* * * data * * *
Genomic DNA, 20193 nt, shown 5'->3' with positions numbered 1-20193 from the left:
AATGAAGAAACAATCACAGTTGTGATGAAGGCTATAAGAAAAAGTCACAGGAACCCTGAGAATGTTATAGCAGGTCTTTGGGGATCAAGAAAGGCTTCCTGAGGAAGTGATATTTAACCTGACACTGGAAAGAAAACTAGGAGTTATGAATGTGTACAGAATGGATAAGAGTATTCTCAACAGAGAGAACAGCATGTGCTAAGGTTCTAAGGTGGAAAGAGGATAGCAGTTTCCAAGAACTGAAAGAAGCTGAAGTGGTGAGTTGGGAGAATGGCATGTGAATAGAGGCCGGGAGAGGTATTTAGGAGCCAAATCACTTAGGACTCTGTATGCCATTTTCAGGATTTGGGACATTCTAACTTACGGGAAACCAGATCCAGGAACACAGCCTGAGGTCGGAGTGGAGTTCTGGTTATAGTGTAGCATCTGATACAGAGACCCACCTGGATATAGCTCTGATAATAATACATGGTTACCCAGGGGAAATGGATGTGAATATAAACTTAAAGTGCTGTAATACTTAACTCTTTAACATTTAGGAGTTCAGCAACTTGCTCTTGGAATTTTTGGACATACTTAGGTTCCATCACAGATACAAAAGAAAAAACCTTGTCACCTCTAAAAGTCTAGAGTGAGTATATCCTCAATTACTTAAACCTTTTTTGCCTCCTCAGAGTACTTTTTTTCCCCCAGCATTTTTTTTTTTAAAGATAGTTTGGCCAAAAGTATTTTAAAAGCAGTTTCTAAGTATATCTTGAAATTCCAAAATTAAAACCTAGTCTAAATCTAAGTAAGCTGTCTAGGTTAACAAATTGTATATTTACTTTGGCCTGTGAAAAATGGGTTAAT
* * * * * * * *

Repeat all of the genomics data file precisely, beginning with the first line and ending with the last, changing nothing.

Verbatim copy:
Genomic DNA, 20193 nt, shown 5'->3' with positions numbered 1-20193 from the left:
AATGAAGAAACAATCACAGTTGTGATGAAGGCTATAAGAAAAAGTCACAGGAACCCTGAGAATGTTATAGCAGGTCTTTGGGGATCAAGAAAGGCTTCCTGAGGAAGTGATATTTAACCTGACACTGGAAAGAAAACTAGGAGTTATGAATGTGTACAGAATGGATAAGAGTATTCTCAACAGAGAGAACAGCATGTGCTAAGGTTCTAAGGTGGAAAGAGGATAGCAGTTTCCAAGAACTGAAAGAAGCTGAAGTGGTGAGTTGGGAGAATGGCATGTGAATAGAGGCCGGGAGAGGTATTTAGGAGCCAAATCACTTAGGACTCTGTATGCCATTTTCAGGATTTGGGACATTCTAACTTACGGGAAACCAGATCCAGGAACACAGCCTGAGGTCGGAGTGGAGTTCTGGTTATAGTGTAGCATCTGATACAGAGACCCACCTGGATATAGCTCTGATAATAATACATGGTTACCCAGGGGAAATGGATGTGAATATAAACTTAAAGTGCTGTAATACTTAACTCTTTAACATTTAGGAGTTCAGCAACTTGCTCTTGGAATTTTTGGACATACTTAGGTTCCATCACAGATACAAAAGAAAAAACCTTGTCACCTCTAAAAGTCTAGAGTGAGTATATCCTCAATTACTTAAACCTTTTTTGCCTCCTCAGAGTACTTTTTTTCCCCCAGCATTTTTTTTTTTAAAGATAGTTTGGCCAAAAGTATTTTAAAAGCAGTTTCTAAGTATATCTTGAAATTCCAAAATTAAAACCTAGTCTAAATCTAAGTAAGCTGTCTAGGTTAACAAATTGTATATTTACTTTGGCCTGTGAAAAATGGGTTAAT